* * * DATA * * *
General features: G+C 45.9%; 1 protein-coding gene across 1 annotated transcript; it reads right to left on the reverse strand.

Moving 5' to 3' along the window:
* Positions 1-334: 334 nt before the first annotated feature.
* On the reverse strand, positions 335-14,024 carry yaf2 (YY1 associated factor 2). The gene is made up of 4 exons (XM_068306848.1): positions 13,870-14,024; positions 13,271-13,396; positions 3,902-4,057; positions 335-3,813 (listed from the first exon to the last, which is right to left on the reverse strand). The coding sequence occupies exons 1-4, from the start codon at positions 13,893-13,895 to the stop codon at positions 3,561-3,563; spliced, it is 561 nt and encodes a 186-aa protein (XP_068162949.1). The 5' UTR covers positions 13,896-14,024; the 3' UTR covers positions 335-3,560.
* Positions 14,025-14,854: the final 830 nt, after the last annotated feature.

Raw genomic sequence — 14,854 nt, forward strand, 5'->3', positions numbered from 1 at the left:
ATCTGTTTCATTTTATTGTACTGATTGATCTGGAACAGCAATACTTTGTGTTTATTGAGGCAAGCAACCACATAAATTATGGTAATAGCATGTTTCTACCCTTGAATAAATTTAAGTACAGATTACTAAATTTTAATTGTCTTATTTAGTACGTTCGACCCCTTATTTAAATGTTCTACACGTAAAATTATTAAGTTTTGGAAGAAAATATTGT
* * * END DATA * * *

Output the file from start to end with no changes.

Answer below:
General features: G+C 45.9%; 1 protein-coding gene across 1 annotated transcript; it reads right to left on the reverse strand.

Moving 5' to 3' along the window:
* Positions 1-334: 334 nt before the first annotated feature.
* On the reverse strand, positions 335-14,024 carry yaf2 (YY1 associated factor 2). The gene is made up of 4 exons (XM_068306848.1): positions 13,870-14,024; positions 13,271-13,396; positions 3,902-4,057; positions 335-3,813 (listed from the first exon to the last, which is right to left on the reverse strand). The coding sequence occupies exons 1-4, from the start codon at positions 13,893-13,895 to the stop codon at positions 3,561-3,563; spliced, it is 561 nt and encodes a 186-aa protein (XP_068162949.1). The 5' UTR covers positions 13,896-14,024; the 3' UTR covers positions 335-3,560.
* Positions 14,025-14,854: the final 830 nt, after the last annotated feature.

Raw genomic sequence — 14,854 nt, forward strand, 5'->3', positions numbered from 1 at the left:
ATCTGTTTCATTTTATTGTACTGATTGATCTGGAACAGCAATACTTTGTGTTTATTGAGGCAAGCAACCACATAAATTATGGTAATAGCATGTTTCTACCCTTGAATAAATTTAAGTACAGATTACTAAATTTTAATTGTCTTATTTAGTACGTTCGACCCCTTATTTAAATGTTCTACACGTAAAATTATTAAGTTTTGGAAGAAAATATTGT